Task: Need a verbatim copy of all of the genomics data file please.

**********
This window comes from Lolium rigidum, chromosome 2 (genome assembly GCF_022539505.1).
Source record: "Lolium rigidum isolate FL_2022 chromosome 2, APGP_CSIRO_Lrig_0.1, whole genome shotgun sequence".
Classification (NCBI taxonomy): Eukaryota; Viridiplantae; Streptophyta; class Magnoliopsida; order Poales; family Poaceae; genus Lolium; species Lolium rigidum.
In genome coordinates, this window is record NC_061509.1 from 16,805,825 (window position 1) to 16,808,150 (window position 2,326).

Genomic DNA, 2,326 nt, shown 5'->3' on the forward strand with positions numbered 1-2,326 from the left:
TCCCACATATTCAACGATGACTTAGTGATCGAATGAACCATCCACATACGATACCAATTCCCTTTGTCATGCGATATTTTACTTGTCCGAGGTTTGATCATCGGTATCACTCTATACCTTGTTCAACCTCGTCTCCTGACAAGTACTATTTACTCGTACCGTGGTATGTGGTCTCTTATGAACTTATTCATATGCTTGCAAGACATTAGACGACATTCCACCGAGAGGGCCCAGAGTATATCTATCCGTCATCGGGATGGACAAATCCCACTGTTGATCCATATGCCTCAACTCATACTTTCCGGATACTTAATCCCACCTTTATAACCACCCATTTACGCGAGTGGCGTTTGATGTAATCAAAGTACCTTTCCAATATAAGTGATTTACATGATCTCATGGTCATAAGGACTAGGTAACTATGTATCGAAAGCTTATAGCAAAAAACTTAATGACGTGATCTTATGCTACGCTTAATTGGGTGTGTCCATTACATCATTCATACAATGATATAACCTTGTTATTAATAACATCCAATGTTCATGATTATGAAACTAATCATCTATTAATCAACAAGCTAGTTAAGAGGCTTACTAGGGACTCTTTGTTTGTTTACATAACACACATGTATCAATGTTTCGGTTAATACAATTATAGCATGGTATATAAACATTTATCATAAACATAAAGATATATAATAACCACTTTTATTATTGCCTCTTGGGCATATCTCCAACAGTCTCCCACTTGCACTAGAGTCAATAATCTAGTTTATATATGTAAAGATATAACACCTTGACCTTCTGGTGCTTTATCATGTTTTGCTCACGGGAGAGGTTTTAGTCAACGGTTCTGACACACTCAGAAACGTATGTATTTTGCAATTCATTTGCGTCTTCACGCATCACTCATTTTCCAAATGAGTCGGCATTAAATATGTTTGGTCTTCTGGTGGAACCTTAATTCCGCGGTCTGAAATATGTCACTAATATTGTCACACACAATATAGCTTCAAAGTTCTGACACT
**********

This window comes from Lolium rigidum, chromosome 2 (genome assembly GCF_022539505.1).
Source record: "Lolium rigidum isolate FL_2022 chromosome 2, APGP_CSIRO_Lrig_0.1, whole genome shotgun sequence".
Classification (NCBI taxonomy): Eukaryota; Viridiplantae; Streptophyta; class Magnoliopsida; order Poales; family Poaceae; genus Lolium; species Lolium rigidum.
In genome coordinates, this window is record NC_061509.1 from 16,805,825 (window position 1) to 16,808,150 (window position 2,326).

Genomic DNA, 2,326 nt, shown 5'->3' on the forward strand with positions numbered 1-2,326 from the left:
TCCCACATATTCAACGATGACTTAGTGATCGAATGAACCATCCACATACGATACCAATTCCCTTTGTCATGCGATATTTTACTTGTCCGAGGTTTGATCATCGGTATCACTCTATACCTTGTTCAACCTCGTCTCCTGACAAGTACTATTTACTCGTACCGTGGTATGTGGTCTCTTATGAACTTATTCATATGCTTGCAAGACATTAGACGACATTCCACCGAGAGGGCCCAGAGTATATCTATCCGTCATCGGGATGGACAAATCCCACTGTTGATCCATATGCCTCAACTCATACTTTCCGGATACTTAATCCCACCTTTATAACCACCCATTTACGCGAGTGGCGTTTGATGTAATCAAAGTACCTTTCCAATATAAGTGATTTACATGATCTCATGGTCATAAGGACTAGGTAACTATGTATCGAAAGCTTATAGCAAAAAACTTAATGACGTGATCTTATGCTACGCTTAATTGGGTGTGTCCATTACATCATTCATACAATGATATAACCTTGTTATTAATAACATCCAATGTTCATGATTATGAAACTAATCATCTATTAATCAACAAGCTAGTTAAGAGGCTTACTAGGGACTCTTTGTTTGTTTACATAACACACATGTATCAATGTTTCGGTTAATACAATTATAGCATGGTATATAAACATTTATCATAAACATAAAGATATATAATAACCACTTTTATTATTGCCTCTTGGGCATATCTCCAACAGTCTCCCACTTGCACTAGAGTCAATAATCTAGTTTATATATGTAAAGATATAACACCTTGACCTTCTGGTGCTTTATCATGTTTTGCTCACGGGAGAGGTTTTAGTCAACGGTTCTGACACACTCAGAAACGTATGTATTTTGCAATTCATTTGCGTCTTCACGCATCACTCATTTTCCAAATGAGTCGGCATTAAATATGTTTGGTCTTCTGGTGGAACCTTAATTCCGCGGTCTGAAATATGTCACTAATATTGTCACACACAATATAGCTTCAAAGTTCTGACACT